One day I opened the curtain and Bob’s web was gone. I looked around for Bob, but he was nowhere to be seen. I surprised myself at how sad I felt. My eight legged little friend had gone and abandoned me. I continued on with my routine, but it didn’t feel right.

Later on that night, I saw Bob…in my apartment…making A GODDAMNED WEB OVER MY TV! I freaked out and screamed a little. I shouted, “Bob! You get down from there this instant!” Bob gave the equivalent of a spider giving me the finger. He proceeded to continue making his own mini-home in the corner where the walls meet the ceiling. I yelled out a few curses, felt violated beyond measure, and felt irrationally betrayed. At some point, I got around to grabbing a cup and a sheet of sketch paper.

The process of getting Bob down from the ceiling included me chasing the freaking spider along the walls. It would’ve been easier to kill him, but it felt wrong to kill him after I named him. I finally got him on the ceiling at a good place to slam the cup over him. I slid the paper, and Bob plopped into the glass.

I stared at him. He stared at me. I sighed. All the effort I’m going through to save him from a shoe and he just looked as content as ever. Jerk.

I walked over to the front door. Carefully, I set Bob near the stairs and said, “Okay, Bob. Stay out of my apartment.” I thought that was the end of it. Bob would scurry off into the night, and I’d never see him again.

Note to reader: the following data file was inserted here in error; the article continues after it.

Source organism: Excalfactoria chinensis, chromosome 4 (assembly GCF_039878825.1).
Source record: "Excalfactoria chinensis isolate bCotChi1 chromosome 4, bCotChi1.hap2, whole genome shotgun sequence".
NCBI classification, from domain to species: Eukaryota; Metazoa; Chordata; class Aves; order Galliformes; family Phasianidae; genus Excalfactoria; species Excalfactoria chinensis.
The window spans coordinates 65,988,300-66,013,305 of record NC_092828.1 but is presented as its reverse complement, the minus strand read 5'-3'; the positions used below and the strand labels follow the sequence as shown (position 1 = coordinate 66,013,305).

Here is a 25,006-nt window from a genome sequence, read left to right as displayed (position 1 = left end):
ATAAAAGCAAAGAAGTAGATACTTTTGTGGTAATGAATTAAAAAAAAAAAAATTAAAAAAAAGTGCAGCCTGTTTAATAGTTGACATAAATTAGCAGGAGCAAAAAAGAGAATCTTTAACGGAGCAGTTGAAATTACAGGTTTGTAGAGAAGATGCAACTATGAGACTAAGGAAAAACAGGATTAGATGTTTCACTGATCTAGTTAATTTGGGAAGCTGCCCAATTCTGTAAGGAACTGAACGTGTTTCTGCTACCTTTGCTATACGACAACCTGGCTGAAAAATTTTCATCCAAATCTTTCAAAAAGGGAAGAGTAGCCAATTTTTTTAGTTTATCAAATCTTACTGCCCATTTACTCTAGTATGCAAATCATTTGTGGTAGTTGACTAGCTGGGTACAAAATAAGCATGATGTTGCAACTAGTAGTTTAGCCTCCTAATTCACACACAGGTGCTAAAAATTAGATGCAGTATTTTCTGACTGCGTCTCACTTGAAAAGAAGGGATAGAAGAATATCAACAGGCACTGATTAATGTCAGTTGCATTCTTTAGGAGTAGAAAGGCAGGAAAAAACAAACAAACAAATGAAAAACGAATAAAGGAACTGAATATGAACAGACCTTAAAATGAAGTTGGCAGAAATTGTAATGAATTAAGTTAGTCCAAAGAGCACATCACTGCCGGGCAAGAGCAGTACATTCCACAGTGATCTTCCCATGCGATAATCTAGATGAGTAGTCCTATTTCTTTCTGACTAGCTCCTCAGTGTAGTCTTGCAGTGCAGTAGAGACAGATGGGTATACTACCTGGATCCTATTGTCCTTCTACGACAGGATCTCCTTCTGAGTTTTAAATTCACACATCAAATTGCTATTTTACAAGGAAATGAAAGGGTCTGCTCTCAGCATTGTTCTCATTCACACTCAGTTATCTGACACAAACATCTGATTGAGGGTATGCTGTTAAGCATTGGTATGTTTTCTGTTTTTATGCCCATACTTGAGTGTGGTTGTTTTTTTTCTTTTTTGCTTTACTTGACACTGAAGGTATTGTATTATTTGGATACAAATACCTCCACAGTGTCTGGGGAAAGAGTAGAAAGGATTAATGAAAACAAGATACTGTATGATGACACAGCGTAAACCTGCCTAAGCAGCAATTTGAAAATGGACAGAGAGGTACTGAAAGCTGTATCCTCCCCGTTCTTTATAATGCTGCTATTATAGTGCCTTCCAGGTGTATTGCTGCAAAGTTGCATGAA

The bastard made a web on my porch. He won’t leave. I’ve destroyed his webs several times, and even sprayed some bug spray around in the hopes of making him leave. All the other spiders got the hint and got the hell out of dodge. Bob just remade his webs and avoided the areas I’d sprayed.

After a certain point, I just gave up. I wasn’t going to kill him. I couldn’t do it. Stupid spider was determined to stay, and honestly he wasn’t inside my apartment. In my opinion, I have no right to kill him. He’s not bothering me. If his web strays just a little too much into the walk way, I just destroy it. Bob will have another one up before the sun rises.

I could complain, but oddly enough, Bob’s a part of my routine again. I find him comforting. The spider stands on constant guard for the other, more annoying, bugs. He even took down a cockroach once, which was pretty awesome. The cockroaches here are pretty big, and he made that one fly as far and fast as its wings could take it. I also take great pleasure in imagining a thief coming up the stairs, taking one look at Bob, and heading straight back down.

Every day, I walk up my steps and look up at Bob’s web. He’s usually just sitting in the middle, waiting for a meal. I nod my head and say, “Hey, Bob.” right before I enter my apartment. Bob doesn’t say anything back. I doubt he understands me, but I’m glad that he’s watching over me anyway. All in all, I guess Bob’s a pretty cool neighbor, even if he’s not human.

TTYL!